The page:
This is an archived press release
Tuesday 7 September 2004
7 September 2004
Upper Derwent Valley is an open book for time-travellers
A chance to re-live Roman times or delve into the Ice Age is offered in a new book charting the history of one of the Peak District National Park's most picturesque valleys.
"The Upper Derwent - 10,000 years in a Peak District Valley" is the fruit of 10 years research by National Park archaeologist Dr Bill Bevan, who traced previously undiscovered evidence of Bronze Age burial mounds, Roman settlements and 17th-18th century charcoal burning for the early Sheffield iron industry.
The Upper Derwent, which includes the famous Ladybower, Derwent and Howden reservoirs, is a glorious area of forest, heath, rivers, farmland and tors, which has been the scene of human activity since pre-history.
Dr Bevan reveals traces of hunter-gatherer camps, Neolithic settlements, burial mounds which can be seen on the edges of the reservoir during droughts, Roman roads and forges, medieval forests and monastic estates, farms and early industrial sites.
It also covers more modern developments - the building of the dams with their 'Tin Town' corrugated iron settlements for the navvies - and land improvements and conservation.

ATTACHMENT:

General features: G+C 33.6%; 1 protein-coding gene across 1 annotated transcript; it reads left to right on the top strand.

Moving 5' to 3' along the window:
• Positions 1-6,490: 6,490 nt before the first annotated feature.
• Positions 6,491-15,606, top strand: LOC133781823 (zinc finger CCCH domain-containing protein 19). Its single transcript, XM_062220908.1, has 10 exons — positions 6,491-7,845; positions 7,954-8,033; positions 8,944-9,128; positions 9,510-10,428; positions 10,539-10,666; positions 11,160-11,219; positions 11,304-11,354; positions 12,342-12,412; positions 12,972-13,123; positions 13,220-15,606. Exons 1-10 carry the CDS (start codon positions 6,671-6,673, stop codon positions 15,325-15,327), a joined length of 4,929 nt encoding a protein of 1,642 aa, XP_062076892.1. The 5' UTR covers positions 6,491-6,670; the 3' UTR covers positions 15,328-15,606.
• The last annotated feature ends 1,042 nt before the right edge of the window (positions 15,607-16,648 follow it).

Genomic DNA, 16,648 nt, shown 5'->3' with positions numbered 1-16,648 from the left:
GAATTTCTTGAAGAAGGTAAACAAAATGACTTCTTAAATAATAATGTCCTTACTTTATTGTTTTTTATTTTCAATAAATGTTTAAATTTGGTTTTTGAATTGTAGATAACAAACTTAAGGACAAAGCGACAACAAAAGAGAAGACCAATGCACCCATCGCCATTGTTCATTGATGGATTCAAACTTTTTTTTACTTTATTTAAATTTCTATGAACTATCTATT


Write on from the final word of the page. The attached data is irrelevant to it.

Dr Bevan said: "I must have walked over nearly every inch of ground in the area to catalogue archaeological features - but it's been well worth it to build up a picture of the whole of the historic landscape. It shows that the countryside we see today is the product of a very long history."
The £95,000 Upper Derwent Archaeological Survey was funded not only by the National Park Authority but the Forestry Commission, National Trust and Severn Trent Water.
Ken Smith, cultural heritage manager for the National Park Authority, said: "This is the first comprehensive survey of this area, and the first publication that informs both academic researchers and members of the public about how people have used the Upper Derwent over the past 10,000 years."
Written in an easily accessible style and superbly illustrated with photos and artworks, the book will not only be a useful resource for researchers, teachers and students but for residents and visitors with an interest in local history.
The book, priced £17.99, is available from bookshops, published
by Tempus Publishing, ISBN
0-7524-2903-5, or from the Upper Derwent Tourist Information Centre. Proceeds from sales will go towards conserving the Upper Derwent's heritage.